Friday, July 2, 2010

Comic Books are Dead: The King & I

Comic book burning bastards; John Byrne, Galactus (FF #257)

Jack Kirby was an early master of a bastard genre. Kirby is the artist who gave us The Fantastic Four, The Hulk, Captain America, and The X-Men. His art is brash. He took the limitations of cheap printing and even cheaper paper and stretched them into an epic career, leaving behind enough material to be explored by generations of American artists. Kirby combined acid colors with great heavy bands of black to stunning effect. All the angst, agitation and action of modernism are on display in Kirby’s art. His comics combine strange Freudian undertones of fetish, with the mourning alienation and wild-man machismo of the lost generation. The worlds he imagined are impenetrable chrome and anodized masses of cylinders, cubes, and spheres. Figures are likewise massively built in a way alien to most comics today – these guys weren’t carrot shaped Fabios, they were great garbage can men with arms and legs like tree trunks sheathed in ringed metallic skins of purple and green. Great stuff.
How do I know all the great stuff? Through some reproductions, a couple good books I've read, and a life time of endless lectures at comic book stores and back yard BBQs. Always these lectures were delivered by some guy just a few years older (about 6) than me; guys who had first hand knowledge of something I never actually got to see. It was only recently that I realized that this was not a personal failing or some socioeconomic tell.  I had access to very few Kirby comics growing up because of an accident of history. 
Jacqueline Rush LeeUnfurled:Devotion Series (2008) Jack Kirby, Mr. Miracle?

A couple years ago I read Jonathan Lethem’s essay about being a fan of Kirby during the 70’s, Identifying with Your Parents or Return of the King, it got me thinking about why I hadn't been buried up to my hips in Kirby comics as I was growing up. One very real reason is for my Kirby-ignorance was that I had no older brother. My nearest equivalent (my cousin Nick) was all about classic rock and body building (still is). Even if Nick had been a comic book guy, it would not have mattered, he grew up in the exact same uncanny valley of sans-Jack that I did. Nick was only a couple years older than me. The well informed comic geek would no doubt expound on the personal politics of Marvel comics and end by skewer Stan Lee as a sell out. I don't buy it. Kirby is the fall guy for an entire generation who sold their souls and are unwilling to look into the hole where their hearts used to be. Comic books are dead and we have no one to blame but our selves. We are we? The geeks.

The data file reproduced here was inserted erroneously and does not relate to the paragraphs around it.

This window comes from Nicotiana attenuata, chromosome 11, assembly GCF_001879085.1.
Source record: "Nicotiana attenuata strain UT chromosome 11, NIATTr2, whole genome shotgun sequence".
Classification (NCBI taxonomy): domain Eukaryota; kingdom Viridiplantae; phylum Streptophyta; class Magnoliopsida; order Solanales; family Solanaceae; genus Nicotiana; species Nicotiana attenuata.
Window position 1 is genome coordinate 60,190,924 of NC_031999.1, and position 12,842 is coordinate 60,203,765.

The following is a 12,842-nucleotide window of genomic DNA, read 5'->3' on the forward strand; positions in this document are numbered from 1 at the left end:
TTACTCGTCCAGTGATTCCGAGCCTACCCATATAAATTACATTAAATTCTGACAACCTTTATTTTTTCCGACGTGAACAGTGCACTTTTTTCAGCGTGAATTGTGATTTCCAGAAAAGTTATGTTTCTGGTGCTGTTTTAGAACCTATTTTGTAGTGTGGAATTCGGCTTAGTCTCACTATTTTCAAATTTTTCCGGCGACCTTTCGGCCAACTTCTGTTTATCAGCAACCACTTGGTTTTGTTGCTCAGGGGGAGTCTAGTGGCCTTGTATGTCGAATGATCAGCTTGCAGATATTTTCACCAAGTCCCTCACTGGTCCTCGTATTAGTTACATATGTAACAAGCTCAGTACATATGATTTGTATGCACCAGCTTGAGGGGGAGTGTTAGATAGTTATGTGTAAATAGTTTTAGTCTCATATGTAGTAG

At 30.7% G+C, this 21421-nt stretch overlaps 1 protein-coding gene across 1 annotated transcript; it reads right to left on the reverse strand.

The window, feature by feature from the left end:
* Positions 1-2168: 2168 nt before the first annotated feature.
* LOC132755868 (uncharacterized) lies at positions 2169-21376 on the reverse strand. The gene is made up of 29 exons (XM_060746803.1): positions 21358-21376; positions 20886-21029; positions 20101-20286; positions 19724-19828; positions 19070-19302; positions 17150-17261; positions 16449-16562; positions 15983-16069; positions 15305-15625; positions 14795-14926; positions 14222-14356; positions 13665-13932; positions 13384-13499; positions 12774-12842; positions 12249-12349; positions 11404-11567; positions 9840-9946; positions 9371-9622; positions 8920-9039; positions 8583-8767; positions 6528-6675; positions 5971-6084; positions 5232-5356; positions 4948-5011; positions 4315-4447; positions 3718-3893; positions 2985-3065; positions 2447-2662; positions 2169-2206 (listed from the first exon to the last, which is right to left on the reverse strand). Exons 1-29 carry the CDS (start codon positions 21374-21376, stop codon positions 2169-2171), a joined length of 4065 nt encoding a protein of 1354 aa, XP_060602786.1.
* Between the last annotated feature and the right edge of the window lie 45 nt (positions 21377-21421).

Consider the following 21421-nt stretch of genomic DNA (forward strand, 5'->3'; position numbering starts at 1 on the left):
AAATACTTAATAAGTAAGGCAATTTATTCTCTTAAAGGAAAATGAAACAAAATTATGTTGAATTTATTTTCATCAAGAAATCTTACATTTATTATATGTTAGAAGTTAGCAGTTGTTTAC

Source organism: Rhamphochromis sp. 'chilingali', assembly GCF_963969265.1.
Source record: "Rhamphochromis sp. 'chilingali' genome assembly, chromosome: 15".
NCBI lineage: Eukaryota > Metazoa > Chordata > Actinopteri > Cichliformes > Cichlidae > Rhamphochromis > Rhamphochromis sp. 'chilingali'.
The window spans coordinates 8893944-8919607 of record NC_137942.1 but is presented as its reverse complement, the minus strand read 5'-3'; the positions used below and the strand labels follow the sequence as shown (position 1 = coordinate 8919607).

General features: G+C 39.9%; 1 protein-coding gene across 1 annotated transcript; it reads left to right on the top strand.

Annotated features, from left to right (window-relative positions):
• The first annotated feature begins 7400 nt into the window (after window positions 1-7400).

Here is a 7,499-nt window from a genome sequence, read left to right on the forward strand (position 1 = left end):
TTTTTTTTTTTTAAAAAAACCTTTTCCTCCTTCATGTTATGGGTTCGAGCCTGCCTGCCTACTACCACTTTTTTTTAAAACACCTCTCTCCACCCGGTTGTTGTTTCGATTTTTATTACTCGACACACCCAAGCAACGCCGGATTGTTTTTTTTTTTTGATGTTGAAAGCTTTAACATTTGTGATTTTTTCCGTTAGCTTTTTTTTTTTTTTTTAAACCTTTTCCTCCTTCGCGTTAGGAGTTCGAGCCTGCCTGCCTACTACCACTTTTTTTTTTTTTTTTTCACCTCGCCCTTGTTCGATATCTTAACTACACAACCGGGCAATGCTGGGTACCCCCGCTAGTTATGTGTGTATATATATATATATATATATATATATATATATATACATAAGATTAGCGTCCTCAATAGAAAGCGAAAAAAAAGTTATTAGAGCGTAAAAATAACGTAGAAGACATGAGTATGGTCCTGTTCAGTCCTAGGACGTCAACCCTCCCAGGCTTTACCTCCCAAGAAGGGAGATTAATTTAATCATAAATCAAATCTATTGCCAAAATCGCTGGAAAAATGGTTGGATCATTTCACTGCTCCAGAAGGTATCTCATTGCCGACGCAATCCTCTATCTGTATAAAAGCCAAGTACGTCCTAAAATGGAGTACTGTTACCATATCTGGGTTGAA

John Byrne, The Invisible Woman (FF #270), Yves Klein, Sale of a Zone of Immaterial Pictorial sensibility (1962)

Jonathan Lethem is the type of guy who lectures me about my aesthetic ignorance, who rubs my nose in the banality of my childhood; the inauthentic baseness of personal taste. I have never met Lethem. I don't know what kind of guy Lethem is, but I do know how old he is. I was born a crucial six years after Lethem, who writes about discovering Kirby in stacks of old comics collected by older boys. I remember finding just such a stack of old comics when I was ten. My Father had remarried and my step mother had three sons who were all over a decade older than me. I had found their stash at the summer house in Main. This is the point in the narrative where I am supposed to describe an awaken, a turning point, a Rubicon of American boyhood should have been crossed that summer, but it wasn't. 
This was 1980, just about the time comic books were recognized as a valuable collector commodity, which meant all the great piles of old comics had been gathered up and sold to ass holes who archived them in clear plastic bags and filed them alphabetically in long cardboard boxes especially made to hold neat rows of comic books. 
Someone (he will go forever unnamed) had gotten there before me and gathered up all the valuable titles and sold them to a dealer. I was left to spend the summer pick through a pile of Donald Duck and Archies with just enough really bad Action and Detective Comics (Superman and Batman) to make me think I had found a real stash. Lethem is just enough older then me to have made a full contact with Kirby. He started reading when older brothers still left piles of comics lying around, before comics turned into a branch of philately.
Ronald Reagan Stamp (2004); John Byrne, Mr. Fantastic (FF #271)

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